Building Construction, Renovation & Maintenance

Cyclones, Hurricanes and Typhoons


Cyclone of northern Australia

Wind Strengths And Destructive Capacity of Very Strong Winds

What are cyclones hurricanes and typhoons and how they are formed and strengthened by rising hot air. We look at the different categories and the ways of measuring their strength, wind speeds and the amount of damage you can expect.


See the full Fixed Abode article "How To Take The Skin Off A Rice Pudding" here


What are Cyclones, Hurricanes and Typhoons?

Cyclones, Typhoons and Hurricanes are effectively the same thing. They are formed by hot air. They develop when sea water temperatures rise (usually in spring and summer) to above 26.5 Degrees celsius. Hot air rises taking evaporated sea water with it and as it rises higher in the atmosphere it cools, the water condenses out forming rain and the action of condensation releases heat which further fuels the cyclone. The rising column of air causes a reduction in air pressure in the centre which draws air into the bottom of the cyclone further increasing the rate of evaporation of the sea water, the storm progressively increases in intensity.

The Coriolis effect, tropical storms and water down the plug hole

The turning of the earth starts the rising air rotating, in the northern hemisphere tropical storms are called Typhoons or Hurricanes and turn in an anticlockwise direction while in the southern hemisphere they are called Cyclones and turn clockwise. This turning motion (just like your bathwater going down the plughole) is known as the Coriolis effect after a man called Gaspard Gustave Coriolis who wrote a mathematical paper about the effect in 1835.

Where do Tropical storms form?

Tropical storms need to form more than 5 degrees of latitude away from the equator (Bali is 8 degrees south) for the Coriolis effect to start the winds circulating. Most tropical storms form between 10 and 30 degrees away from the equator with 87% forming no more than 20 degrees away from the equator.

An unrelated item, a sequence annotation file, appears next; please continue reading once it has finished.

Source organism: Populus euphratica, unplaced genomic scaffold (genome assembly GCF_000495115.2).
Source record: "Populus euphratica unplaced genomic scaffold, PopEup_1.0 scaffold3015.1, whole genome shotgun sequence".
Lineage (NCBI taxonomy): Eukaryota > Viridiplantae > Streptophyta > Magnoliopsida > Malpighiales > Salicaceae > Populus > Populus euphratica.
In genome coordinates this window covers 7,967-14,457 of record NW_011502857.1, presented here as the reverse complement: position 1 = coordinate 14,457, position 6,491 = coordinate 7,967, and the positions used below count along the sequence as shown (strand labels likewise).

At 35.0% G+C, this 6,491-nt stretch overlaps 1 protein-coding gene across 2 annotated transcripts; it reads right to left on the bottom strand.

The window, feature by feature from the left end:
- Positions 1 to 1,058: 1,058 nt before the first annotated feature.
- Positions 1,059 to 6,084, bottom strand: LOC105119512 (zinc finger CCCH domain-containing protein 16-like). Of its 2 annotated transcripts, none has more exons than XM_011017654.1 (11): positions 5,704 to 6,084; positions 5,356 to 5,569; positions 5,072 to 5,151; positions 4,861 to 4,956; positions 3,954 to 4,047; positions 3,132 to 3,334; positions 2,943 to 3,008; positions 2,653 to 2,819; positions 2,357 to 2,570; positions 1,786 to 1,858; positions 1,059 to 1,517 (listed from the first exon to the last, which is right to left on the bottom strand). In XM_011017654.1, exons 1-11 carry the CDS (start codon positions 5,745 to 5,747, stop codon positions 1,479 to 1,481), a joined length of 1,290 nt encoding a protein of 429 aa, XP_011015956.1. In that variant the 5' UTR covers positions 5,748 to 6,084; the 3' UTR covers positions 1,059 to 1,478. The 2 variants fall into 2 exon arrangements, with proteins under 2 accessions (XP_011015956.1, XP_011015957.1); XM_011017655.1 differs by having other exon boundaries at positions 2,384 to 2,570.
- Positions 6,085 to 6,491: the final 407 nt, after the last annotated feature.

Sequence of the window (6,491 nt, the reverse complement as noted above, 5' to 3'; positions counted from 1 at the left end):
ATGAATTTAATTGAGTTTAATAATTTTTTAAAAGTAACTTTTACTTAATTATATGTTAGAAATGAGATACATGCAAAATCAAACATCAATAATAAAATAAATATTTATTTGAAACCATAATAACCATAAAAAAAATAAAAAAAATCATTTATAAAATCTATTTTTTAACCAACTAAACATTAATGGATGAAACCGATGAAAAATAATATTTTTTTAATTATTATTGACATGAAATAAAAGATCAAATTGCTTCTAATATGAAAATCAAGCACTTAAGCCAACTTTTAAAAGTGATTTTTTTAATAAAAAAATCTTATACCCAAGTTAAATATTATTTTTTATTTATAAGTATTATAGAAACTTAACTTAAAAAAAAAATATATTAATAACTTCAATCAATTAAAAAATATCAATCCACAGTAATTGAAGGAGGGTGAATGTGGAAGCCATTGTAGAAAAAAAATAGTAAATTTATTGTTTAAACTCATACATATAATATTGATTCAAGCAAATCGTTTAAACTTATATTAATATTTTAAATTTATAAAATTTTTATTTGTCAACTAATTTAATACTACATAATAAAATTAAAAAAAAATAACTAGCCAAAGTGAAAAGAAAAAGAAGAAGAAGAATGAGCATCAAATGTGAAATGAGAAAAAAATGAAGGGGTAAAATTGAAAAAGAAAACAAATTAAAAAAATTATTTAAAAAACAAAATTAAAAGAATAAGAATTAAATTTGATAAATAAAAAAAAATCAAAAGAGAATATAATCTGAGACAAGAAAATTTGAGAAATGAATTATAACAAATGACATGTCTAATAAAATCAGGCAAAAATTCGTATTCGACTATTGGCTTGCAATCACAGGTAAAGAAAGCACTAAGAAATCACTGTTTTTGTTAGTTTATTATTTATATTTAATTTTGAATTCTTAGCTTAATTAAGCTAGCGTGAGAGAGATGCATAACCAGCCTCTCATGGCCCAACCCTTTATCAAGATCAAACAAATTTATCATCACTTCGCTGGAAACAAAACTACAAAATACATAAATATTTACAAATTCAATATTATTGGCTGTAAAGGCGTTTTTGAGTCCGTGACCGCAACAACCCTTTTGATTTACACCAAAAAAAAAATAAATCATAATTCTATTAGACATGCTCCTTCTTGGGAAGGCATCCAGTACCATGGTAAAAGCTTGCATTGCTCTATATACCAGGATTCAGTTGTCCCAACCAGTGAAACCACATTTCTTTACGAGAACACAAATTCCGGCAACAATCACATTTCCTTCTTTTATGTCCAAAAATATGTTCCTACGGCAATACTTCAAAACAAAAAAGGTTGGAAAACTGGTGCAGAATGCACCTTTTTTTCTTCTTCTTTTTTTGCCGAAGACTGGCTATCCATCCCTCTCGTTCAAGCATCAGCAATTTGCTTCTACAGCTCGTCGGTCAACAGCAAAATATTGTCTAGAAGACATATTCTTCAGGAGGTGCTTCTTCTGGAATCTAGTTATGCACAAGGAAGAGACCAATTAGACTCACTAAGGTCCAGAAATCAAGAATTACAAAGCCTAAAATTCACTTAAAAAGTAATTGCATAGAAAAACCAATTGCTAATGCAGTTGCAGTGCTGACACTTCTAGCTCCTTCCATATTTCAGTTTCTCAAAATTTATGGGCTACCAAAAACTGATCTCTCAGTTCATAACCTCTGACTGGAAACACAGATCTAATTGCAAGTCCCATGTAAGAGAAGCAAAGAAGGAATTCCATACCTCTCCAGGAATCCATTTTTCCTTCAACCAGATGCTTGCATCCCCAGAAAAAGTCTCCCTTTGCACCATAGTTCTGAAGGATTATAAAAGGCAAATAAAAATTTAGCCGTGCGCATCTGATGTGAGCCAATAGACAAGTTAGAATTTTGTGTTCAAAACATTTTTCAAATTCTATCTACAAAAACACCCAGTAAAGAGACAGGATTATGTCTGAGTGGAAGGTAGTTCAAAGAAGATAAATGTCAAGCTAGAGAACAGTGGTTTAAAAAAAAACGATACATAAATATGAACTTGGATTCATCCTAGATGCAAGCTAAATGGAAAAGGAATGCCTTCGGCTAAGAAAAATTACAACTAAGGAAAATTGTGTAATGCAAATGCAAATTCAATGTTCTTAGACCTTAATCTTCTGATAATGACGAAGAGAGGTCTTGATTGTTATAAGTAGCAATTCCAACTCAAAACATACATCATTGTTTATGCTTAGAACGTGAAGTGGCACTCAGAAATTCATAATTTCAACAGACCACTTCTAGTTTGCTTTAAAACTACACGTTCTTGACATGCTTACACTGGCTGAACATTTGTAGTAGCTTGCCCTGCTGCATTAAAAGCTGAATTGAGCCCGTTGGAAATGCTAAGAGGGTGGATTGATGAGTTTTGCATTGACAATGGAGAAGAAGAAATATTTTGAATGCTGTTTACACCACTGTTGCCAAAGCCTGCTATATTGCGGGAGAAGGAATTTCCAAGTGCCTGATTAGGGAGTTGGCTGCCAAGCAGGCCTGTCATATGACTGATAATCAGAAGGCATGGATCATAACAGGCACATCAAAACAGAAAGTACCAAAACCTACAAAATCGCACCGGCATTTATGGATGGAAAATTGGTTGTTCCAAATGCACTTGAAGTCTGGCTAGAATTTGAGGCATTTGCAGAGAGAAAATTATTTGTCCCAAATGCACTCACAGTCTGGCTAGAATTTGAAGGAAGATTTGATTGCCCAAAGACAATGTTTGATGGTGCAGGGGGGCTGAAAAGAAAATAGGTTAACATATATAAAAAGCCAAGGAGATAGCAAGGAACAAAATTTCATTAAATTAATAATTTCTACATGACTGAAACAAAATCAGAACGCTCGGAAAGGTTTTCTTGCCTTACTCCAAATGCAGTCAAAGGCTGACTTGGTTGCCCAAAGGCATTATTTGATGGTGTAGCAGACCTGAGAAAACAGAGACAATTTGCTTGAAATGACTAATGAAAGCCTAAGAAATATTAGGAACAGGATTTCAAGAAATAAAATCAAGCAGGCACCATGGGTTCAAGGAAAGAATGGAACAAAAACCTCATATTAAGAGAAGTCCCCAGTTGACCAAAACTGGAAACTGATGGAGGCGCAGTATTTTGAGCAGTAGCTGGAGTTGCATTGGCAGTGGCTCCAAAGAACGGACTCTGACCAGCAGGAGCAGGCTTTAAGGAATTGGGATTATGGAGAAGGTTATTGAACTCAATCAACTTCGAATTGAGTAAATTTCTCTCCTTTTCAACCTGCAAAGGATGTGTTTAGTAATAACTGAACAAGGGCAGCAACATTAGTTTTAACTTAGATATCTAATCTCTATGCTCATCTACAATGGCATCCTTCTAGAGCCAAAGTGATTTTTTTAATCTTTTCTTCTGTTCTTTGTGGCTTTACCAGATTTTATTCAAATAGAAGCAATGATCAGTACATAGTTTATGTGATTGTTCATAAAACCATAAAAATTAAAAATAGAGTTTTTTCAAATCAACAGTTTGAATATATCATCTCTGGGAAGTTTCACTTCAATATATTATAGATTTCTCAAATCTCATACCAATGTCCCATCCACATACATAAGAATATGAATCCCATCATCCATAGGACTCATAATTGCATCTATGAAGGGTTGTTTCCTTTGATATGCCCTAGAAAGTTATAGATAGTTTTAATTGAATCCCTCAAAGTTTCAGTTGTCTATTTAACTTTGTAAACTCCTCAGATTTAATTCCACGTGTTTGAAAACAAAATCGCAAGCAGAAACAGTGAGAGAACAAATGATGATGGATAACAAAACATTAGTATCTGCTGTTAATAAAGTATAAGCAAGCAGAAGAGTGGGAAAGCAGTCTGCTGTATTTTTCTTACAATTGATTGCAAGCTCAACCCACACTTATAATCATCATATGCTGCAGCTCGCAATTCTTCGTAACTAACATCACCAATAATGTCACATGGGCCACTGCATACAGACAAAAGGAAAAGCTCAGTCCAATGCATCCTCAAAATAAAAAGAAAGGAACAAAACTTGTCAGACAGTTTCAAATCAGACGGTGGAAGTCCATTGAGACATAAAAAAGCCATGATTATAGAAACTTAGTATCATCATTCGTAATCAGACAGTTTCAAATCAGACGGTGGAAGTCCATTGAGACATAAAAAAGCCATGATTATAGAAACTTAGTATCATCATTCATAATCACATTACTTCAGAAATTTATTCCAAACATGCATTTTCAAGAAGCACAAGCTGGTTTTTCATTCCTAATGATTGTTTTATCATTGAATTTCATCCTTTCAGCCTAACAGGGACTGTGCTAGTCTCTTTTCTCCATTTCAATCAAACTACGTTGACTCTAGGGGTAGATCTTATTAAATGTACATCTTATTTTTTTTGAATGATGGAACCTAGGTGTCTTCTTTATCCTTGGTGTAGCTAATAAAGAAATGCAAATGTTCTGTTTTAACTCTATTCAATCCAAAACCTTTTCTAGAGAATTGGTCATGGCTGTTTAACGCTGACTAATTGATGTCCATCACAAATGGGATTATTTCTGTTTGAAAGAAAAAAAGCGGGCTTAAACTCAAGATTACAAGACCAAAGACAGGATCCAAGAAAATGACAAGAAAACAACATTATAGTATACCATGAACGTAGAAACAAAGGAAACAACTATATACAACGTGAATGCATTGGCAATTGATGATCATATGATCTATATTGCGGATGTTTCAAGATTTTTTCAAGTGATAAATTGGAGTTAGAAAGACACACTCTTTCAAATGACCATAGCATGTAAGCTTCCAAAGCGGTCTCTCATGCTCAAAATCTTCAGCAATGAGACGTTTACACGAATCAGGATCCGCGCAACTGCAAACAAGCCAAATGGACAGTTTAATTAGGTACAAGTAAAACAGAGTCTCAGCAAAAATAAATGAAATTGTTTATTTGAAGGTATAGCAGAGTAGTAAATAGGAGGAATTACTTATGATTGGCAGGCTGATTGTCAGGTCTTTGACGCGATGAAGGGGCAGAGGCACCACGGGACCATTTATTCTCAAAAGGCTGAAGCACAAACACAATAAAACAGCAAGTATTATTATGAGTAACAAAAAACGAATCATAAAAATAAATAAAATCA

Tropical storms move in a westerly direction and, in the absence of strong winds, tend to move towards the poles (South in the southern hemisphere). They drift around for a while (up to 30 days) until they hit land and then the absence of warm sea water makes them collapse.

How large can they get?

They can get frighteningly large, never underestimate the strength of a tropical storm. The most intense storm on record was Typhoon Tip which hit the North Western Pacific Ocean in 1979 with sustained wind speeds of up to 310 km/h (190 mph). Tip was also the largest on record covering an area 2,170 kilometres (1,350 miles) in diameter.

In the Southern hemisphere the tropical cyclone season runs from November 1 until the end of April, with peaks in mid-February to early March.

Historically storm surge (rise in sea level) has caused 90% of fatalities from tropical storms.

There are different scales used in different parts of the world to categorise tropical storms.

In Indonesia we use the Australian region tropical cyclone intensity scale although if a tropical storm forms north of 10 degrees south and between 90 degrees and 125 degrees East then it comes under the jurisdiction of the Jakarta, Tropical Cyclone Warning Centre (TCWC) and is called a Tropical Depression. Once it hits 34 knots it is categorised as a tropical cyclone and is given a name.

The Beaufort Scale

The stronger the wind the more damage it can cause. In 1805 a sailor by the name of Rear Admiral Francis Beaufort developed the Beaufort scale to quantify the effects of different wind speeds as follows:

Beaufort
Scale
Descripn Wind
Speed
Wave
Height
TNT
Equivalent
TNT
Equivalent
0 Calm <1 km/h 0m Sea like a mirror Smoke rises vertically.
1 Light air 1-5 km/h 0-0.2 m Ripples without foaming crests Smoke drifts but will not turn weather vanes.
2 Light Breeze 6-11 km/h 0.2-0.5 m Small short wavelets, crests do not break Face can feel the wind, leaves rustle, weather vanes move.
3 Gentle Breeze 12-19 km/h 0.5-1 m Large wavelets, crests begin to break, occasional white horse Leaves and twigs constantly moving, small flags extend.
4 Moderate Breeze 20-29 km/h 1-2 m Small waves, frequent white horses loose paper and dust raised, small branches move.
5 Fresh Breeze 30-39 km/h 2-3 m Moderate longer waves, many white horses Small trees with leaves begin to sway, crested wavelets on inland waters.
6 Strong Breeze 40-49 km/h 3-4 m Larger waves start, extensive white foam crests, some spray Large branches move,telephone wires whistle, umbrellas difficult to handle.
7 High wind 50-61 km/h 4-5.5 m Sea starts to pile up, white foam starts to blow in streaks along waves. Whole trees in motion, not easy to walk into wind.
8 Gale 62-74 km/h 5.5-7.5 m Moderately high waves, crests break into spindrift, foam blown into streaks in direction of wind. twigs get broken off, walking difficult.